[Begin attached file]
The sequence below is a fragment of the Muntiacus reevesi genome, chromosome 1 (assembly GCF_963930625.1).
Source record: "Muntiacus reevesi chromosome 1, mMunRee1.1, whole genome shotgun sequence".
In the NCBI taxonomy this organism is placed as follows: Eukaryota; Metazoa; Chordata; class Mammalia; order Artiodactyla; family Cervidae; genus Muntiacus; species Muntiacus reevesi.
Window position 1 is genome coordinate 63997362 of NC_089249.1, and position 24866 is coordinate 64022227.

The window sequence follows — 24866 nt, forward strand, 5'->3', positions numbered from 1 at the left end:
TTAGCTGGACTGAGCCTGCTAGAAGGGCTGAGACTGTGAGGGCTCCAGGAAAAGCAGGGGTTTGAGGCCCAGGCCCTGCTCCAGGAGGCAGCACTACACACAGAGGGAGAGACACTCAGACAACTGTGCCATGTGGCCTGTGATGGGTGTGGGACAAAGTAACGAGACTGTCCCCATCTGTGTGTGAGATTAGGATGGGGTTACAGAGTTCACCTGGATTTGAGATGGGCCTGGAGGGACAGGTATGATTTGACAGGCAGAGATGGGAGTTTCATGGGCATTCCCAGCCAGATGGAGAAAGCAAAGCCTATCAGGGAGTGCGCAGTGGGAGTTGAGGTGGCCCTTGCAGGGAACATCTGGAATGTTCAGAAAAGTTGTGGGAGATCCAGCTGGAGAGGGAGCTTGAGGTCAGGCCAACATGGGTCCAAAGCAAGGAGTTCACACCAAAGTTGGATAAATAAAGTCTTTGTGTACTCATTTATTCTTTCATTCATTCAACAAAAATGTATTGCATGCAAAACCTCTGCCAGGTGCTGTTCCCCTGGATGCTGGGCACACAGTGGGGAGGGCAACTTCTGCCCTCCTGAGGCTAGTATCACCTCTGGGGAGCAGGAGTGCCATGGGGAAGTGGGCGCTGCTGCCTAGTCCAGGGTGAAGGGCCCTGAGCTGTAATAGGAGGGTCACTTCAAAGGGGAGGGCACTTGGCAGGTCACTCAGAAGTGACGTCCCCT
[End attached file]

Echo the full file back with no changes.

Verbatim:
The sequence below is a fragment of the Muntiacus reevesi genome, chromosome 1 (assembly GCF_963930625.1).
Source record: "Muntiacus reevesi chromosome 1, mMunRee1.1, whole genome shotgun sequence".
In the NCBI taxonomy this organism is placed as follows: Eukaryota; Metazoa; Chordata; class Mammalia; order Artiodactyla; family Cervidae; genus Muntiacus; species Muntiacus reevesi.
Window position 1 is genome coordinate 63997362 of NC_089249.1, and position 24866 is coordinate 64022227.

The window sequence follows — 24866 nt, forward strand, 5'->3', positions numbered from 1 at the left end:
TTAGCTGGACTGAGCCTGCTAGAAGGGCTGAGACTGTGAGGGCTCCAGGAAAAGCAGGGGTTTGAGGCCCAGGCCCTGCTCCAGGAGGCAGCACTACACACAGAGGGAGAGACACTCAGACAACTGTGCCATGTGGCCTGTGATGGGTGTGGGACAAAGTAACGAGACTGTCCCCATCTGTGTGTGAGATTAGGATGGGGTTACAGAGTTCACCTGGATTTGAGATGGGCCTGGAGGGACAGGTATGATTTGACAGGCAGAGATGGGAGTTTCATGGGCATTCCCAGCCAGATGGAGAAAGCAAAGCCTATCAGGGAGTGCGCAGTGGGAGTTGAGGTGGCCCTTGCAGGGAACATCTGGAATGTTCAGAAAAGTTGTGGGAGATCCAGCTGGAGAGGGAGCTTGAGGTCAGGCCAACATGGGTCCAAAGCAAGGAGTTCACACCAAAGTTGGATAAATAAAGTCTTTGTGTACTCATTTATTCTTTCATTCATTCAACAAAAATGTATTGCATGCAAAACCTCTGCCAGGTGCTGTTCCCCTGGATGCTGGGCACACAGTGGGGAGGGCAACTTCTGCCCTCCTGAGGCTAGTATCACCTCTGGGGAGCAGGAGTGCCATGGGGAAGTGGGCGCTGCTGCCTAGTCCAGGGTGAAGGGCCCTGAGCTGTAATAGGAGGGTCACTTCAAAGGGGAGGGCACTTGGCAGGTCACTCAGAAGTGACGTCCCCT